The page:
St Petersburg was an interesting glimpse into the life of the Tzars, and into modern Russia, from the number of western tourists it must be more westernised than the middle of Russia. We could still see flashes of the old communist state thinking, quite a lot of weaponry, and the customs posts were distinctly more paranoid and seriously unsmiling. One was a cast iron example of the tractor driving squat-model grandmother who would kill you with her bare hands as happily as stamp your passport, another was a pretty little thing, blonde and slight. Neither made eye contact, said anything, or smiled. I should point out that the sexist descriptions are for artistic purposes. I assume they were told to act like that, and probably had lovely natures otherwise.
There is a tradition of dressing up on the boat, sorry, Ship, for certain evenings, so I got an evening suit and polished up for three of those, (the girls seem to dress up for all of them), fortunately there is a large luggage allowance. I managed reasonably, I think, though the bow tie could have done with some work, and fortunately chaps aren't expected to have a different outfit for each occasion. On one we had the opportunity of getting to meet the Captain, I suppose he ought to have a capital letter, after all the Chef did. He, the Captain, must have had the patience of a saint, probably well trained by all those hours standing in the wheel-house. We had our photos taken on several occasions, but I usually looked a complete prat. I really must learn to smile naturally, or give up and just stare at the camera. The only ones that look half decent are when I look as though I want to kill the photographer. Not nice, just less idiotic. Here's a rare exception, in my opinion.
The spikey thing to the right of us comes later, although it might be an unconscious pun on how I thought I looked.
Dashing on through the Baltic, which was quite warm considering, the next stop was Helsinki. The citizens seem a jolly bunch, considering the climate, very much into saunas and icy plunges I'm told. The concept of blonde lovelies leaping about in the snow and generally frolicking might spring to mind, but I'd remind you of the effects of icy water on the male imagination, the majority is over 50, half are male and you'll still need to know all the words to Finlandia. Everybody knows about the Little Mermaid in Copenhagen, of which more later. Helsinki has a truly bizarre 1 room hotel where you can sleep with a full sized bronze 'mermaid' statue called Havis Amanda I'll leave further investigation to your discretion. I always thought mermaids were fish from the waist down, which would make any fantasies a bit odd, presumably those from these northern climes needed legs to walk on the winter ice.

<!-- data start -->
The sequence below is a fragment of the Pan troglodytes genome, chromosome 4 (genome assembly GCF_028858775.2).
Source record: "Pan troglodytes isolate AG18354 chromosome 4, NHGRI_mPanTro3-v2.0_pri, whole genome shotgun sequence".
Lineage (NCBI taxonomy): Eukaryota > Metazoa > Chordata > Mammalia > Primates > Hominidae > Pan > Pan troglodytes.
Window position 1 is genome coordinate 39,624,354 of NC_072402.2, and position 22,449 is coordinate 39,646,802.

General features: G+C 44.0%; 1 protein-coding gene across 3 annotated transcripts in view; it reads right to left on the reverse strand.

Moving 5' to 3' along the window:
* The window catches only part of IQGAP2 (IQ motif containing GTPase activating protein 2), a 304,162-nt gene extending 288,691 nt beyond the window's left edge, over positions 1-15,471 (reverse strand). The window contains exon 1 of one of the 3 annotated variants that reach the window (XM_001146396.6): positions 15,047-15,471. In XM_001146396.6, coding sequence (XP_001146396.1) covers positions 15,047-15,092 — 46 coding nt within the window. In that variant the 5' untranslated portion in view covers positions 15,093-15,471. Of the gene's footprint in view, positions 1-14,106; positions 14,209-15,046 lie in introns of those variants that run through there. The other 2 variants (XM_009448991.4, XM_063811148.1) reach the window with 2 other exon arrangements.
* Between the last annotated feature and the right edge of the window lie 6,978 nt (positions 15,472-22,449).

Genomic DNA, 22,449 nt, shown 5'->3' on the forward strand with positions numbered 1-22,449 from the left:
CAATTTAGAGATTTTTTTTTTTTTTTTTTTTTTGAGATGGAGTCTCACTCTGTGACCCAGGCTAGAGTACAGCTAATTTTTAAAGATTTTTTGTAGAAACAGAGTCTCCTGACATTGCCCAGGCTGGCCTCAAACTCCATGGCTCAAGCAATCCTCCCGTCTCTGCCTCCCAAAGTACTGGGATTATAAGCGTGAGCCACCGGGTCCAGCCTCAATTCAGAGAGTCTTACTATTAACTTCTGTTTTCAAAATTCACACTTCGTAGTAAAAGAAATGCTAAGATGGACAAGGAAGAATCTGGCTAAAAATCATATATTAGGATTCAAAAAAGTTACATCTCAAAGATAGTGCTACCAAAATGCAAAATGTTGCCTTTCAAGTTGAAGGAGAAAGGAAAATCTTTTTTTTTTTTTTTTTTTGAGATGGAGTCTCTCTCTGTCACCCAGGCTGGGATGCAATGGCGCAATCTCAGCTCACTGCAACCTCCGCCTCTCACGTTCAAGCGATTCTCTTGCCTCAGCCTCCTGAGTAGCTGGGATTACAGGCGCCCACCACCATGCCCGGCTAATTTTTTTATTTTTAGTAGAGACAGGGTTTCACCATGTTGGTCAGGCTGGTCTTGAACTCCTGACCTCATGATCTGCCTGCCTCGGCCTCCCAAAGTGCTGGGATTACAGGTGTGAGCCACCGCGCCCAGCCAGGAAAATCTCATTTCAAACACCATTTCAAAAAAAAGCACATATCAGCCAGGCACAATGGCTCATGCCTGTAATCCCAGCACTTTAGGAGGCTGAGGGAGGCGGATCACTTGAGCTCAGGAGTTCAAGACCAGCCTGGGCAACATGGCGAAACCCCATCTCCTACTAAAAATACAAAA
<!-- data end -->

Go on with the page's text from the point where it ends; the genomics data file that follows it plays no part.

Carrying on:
I rather liked Helsinki, though I can see it gets rather cold and dark in winter rather like Shetland, the natural tendency is to go somewhere warm and well lit and get a drink, but alcohol is rather expensive, so it is quite popular to hop on the Estonian ferry, pop over to Tallinn, buy lots of exported Finnish alcohol and get completely blootered. If you want to try that do not go to sleep in the street, which at -30c gets you a Darwin award quite quickly. (They are always posthumous.)
Finns are considered very friendly, but very reserved, and unlikely to chat to strangers, this is not standoffishness, they just don't bother people, preferring to respect their privacy. So you'd probably need a while to get to know them.
On, On, as Derek would have it, the next stop is Copenhagen. Bacon, mermaids, windmills and clogs, I thought, but then in 1982 I moved to Scotland knowing only of haggis, kilts and whisky, Dr Finlay's Casebook and Billy Connolly, so let's try to avoid clichés. The spiral thing referred to previously is a representation of three countries Norway, Denmark and Sweden, there are three crowns at the top. You'd think there were three dragons forming the spiral, but there are four. Presumably the architect ran into a structural problem. There's a better picture of it on the old Stock-Exchange at the Copenhagen website. It is up there next to us being posh because it had to be squeezed in and there was a gap there.
We had been repeatedly warned that the little mermaid was really small, so we were quite pleased to find that it, or she, was 4 feet tall, sitting down on a rock. I was unable to find out if that is life-sized. Inevitably accessible, the statue has been regularly vandalised, too often to have the original there, though I think it would take an expert to know the difference.